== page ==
by Stacy Francis, CFP®, CDFA
At the park today, the moms were discussing allowances. At what age should a child start to receive them, and how much is appropriate? All at once they stopped and asked me, “You are the expert, tell us what to do!” Talk about pressure. I took off the mom hat and put on my financial planner thinking cap.
There are almost as many theories for this as there are experts in the field. The most common system seems to be to give the child $1 per week and years of age. Meaning, for instance, that my son would receive $3 per week, and my friend’s six-year-old daughter $6. But of course, the right amount will also depend on other factors such as
- Your child’s attitude toward and awareness of money. Before he or she appreciates it, there’s little point in throwing cash his or her way.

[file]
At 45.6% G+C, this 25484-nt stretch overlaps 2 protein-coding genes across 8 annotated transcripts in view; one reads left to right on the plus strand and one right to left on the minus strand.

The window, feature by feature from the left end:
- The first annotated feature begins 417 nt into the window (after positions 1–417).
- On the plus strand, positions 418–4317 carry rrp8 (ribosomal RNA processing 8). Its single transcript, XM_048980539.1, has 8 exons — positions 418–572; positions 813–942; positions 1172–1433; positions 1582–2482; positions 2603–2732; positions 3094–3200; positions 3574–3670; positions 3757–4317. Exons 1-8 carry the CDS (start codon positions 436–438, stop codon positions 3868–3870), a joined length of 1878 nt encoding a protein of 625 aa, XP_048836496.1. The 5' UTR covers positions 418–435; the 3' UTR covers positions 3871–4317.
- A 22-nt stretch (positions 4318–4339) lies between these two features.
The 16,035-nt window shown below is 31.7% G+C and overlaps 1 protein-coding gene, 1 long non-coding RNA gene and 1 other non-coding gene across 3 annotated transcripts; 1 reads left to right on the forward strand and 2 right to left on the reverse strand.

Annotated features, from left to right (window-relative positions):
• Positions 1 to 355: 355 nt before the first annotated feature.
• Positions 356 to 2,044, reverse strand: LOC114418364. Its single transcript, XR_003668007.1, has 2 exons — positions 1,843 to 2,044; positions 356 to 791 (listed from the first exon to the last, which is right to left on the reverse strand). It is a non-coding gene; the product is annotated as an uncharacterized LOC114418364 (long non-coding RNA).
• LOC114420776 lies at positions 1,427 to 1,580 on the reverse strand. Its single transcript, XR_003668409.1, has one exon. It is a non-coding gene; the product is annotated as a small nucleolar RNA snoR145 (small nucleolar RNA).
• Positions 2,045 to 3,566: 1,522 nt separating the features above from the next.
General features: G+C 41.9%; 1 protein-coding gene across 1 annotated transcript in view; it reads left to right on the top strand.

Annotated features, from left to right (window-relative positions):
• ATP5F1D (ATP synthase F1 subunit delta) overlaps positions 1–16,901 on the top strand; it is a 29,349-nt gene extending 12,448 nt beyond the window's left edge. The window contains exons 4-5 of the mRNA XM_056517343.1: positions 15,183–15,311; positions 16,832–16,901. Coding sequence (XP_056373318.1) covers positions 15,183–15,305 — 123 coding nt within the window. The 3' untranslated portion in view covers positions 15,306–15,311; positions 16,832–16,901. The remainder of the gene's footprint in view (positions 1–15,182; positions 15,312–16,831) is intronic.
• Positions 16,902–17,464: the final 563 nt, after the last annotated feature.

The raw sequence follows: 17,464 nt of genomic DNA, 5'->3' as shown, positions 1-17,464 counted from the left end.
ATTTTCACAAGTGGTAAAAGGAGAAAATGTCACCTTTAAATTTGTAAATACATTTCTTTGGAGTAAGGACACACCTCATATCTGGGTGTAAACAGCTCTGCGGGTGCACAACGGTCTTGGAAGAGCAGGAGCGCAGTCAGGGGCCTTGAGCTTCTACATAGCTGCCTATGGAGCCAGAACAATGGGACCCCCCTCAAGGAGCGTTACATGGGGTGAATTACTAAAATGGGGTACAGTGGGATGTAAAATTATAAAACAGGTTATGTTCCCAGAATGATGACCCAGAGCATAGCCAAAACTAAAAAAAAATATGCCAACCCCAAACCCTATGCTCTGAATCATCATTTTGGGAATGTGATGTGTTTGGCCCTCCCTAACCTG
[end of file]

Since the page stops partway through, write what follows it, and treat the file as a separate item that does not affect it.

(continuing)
- What sorts of expenses your child is expected to cover in exchange for the money. If he or she, for instance, needs to cover friends’ birthday presents and some or all of his or her own clothes, he or she will need a lot more than he or she would if the money were for entertainment only.
- How much you expect your child to save. Many parents take care of their children’s savings for them, but if possible, I always recommend that you give him or her enough money to set some aside and watch it grow. For many children, this is an invaluable lesson.
Of course, both the sum and the level of responsibility will change as your child grows older. The most important thing of all is therefore to keep an open mind and constantly rework your allowance system as your circumstances change.